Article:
“Ayo, Bring That Beat Back!”: The Evolution of the Instrumental Album

2 Feb

This editorial is being reposted on SpeechIsMyHammer, since its original publishing on NobodySmiling.com in February 2006 is no longer available online.

            In the new issue of XXL, journalist Chairman Mao says, “Most of the time, you’d have to pay me to listen to these ‘instrumental albums.'”
            I agree. For the most part, instrumental albums aren’t worth checking out. They’re primarily full of beats that weren’t previously released either because they were didn’t make the final cut of the artist’s album or, as is the case a lot of the time, were just throwaway beats in the first place that were just sitting in their PCs. With the tracks that compile these instrumental albums having such a “leftover” aura, the albums lack track-to-track cohesiveness (despite the album being put together by only one producer) and overall quality; they’re usually limited to a week of listens by hardcore fans who will support any of the producer’s releases based on name recognition and allegiance, or from starving MCs who see the albums as an alternative to buying original beats.
            But recently, I’ve seen glimmers of hope.
            The most apparent example is Donuts, the new effort from recently-deceased J Dilla. While the tracks seem different from a lot of the production that he’s done in the past, Donuts is chockfull of the novelty that the Detroit native has earned his whole career. J Dilla took the opportunity to try out some new techniques, sporadically chopping and reconstructing samples and incorporating a lot of electric music into the project—probably residue from his recent affiliation with Madlib’s Stones Throw Records. But it’s still great – not only because he’s offering something fresh for listeners, but because it’s high quality music in the first place. Fans who want to hear more of the soulful boom bap he’s earned his reputation off of can continue to eat off of his production on Common’s BE, Dwele’s Some Kinda…, and the countless other artists who he has blessed with beats.  J Dilla is one of the most innovative, consistent producers in hip-hop, and his heart—most of Donuts was created in his hospital bed—will be missed.
            There have been other dope instrumental LPs in recent memory too. Last year, Halftooth Records producer Oddisee released Instrumental Mixtape Vol. 1, which was a great combination of some of the best beats that he had given to other artists, beats from his own songs, and tracks that were previously unreleased. Underground legend Ayatollah has released two stellar instrumental albums in the past, So Many Reasons (which I haven’t personally listened to, but I’ve heard good things) in 2001 and Now Playing this year, which has gotten consistent bump ever since I copped it a few days ago; like Donuts, Ayatollah took these opportunities to get experimental, doing work his clients wouldn’t employ him for. Prince Paul did similarly with his Itstrumentals LP last year, while Pete Rock stuck to the script and employed his old school sensibilities with 2001’s Petestrumentals.  Madlib has a new instrumental album coming out, Beat Konducta Vol. 1-2, that also combines some of the best previously-released work with new beats.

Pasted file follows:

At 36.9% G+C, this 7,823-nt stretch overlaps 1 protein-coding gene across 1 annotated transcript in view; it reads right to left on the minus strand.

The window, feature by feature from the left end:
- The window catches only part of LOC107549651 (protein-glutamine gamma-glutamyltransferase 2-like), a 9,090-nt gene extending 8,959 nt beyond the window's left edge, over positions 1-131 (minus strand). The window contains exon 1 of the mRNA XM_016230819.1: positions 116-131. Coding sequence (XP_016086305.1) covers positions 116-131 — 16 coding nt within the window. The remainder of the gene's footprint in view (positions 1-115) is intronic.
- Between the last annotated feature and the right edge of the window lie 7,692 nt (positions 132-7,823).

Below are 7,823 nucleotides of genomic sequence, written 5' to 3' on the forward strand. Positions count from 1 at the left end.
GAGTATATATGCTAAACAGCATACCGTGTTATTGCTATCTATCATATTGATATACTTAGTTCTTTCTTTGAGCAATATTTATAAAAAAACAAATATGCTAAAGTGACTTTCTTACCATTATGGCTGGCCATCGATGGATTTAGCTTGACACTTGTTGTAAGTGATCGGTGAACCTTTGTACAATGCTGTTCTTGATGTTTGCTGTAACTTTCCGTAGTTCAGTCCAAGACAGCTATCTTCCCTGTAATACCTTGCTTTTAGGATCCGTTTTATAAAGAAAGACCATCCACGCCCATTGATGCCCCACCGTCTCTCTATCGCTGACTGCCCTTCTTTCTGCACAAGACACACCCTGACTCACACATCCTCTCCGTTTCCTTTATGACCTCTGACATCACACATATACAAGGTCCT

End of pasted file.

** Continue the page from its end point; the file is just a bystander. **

I think that more of the industry’s A-List producers should release instrumental albums. They wouldn’t go platinum, but there’s definitely an audience that would appreciate them. They would also serve as a great promotional tools and transitional projects to hold fans over between major releases – if you don’t hear a Timbaland beat on the radio or on an album for six months, and he has a really active first quarter coming up, an instrumental album released in the fourth quarter would prime listeners – especially hardcore fans – for the heat he’s bringing to other artists’ songs. Also, since instrumental albums are so rare in the first place, it’ll give the impression that the producer is going back to grassroots hip-hop – and once A-List producers gain major commercial success, keeping underground/indie heads interested can prove difficult. Seeing instrumental projects from Kanye West, Just Blaze, and The Neptunes would be great for hip-hop.

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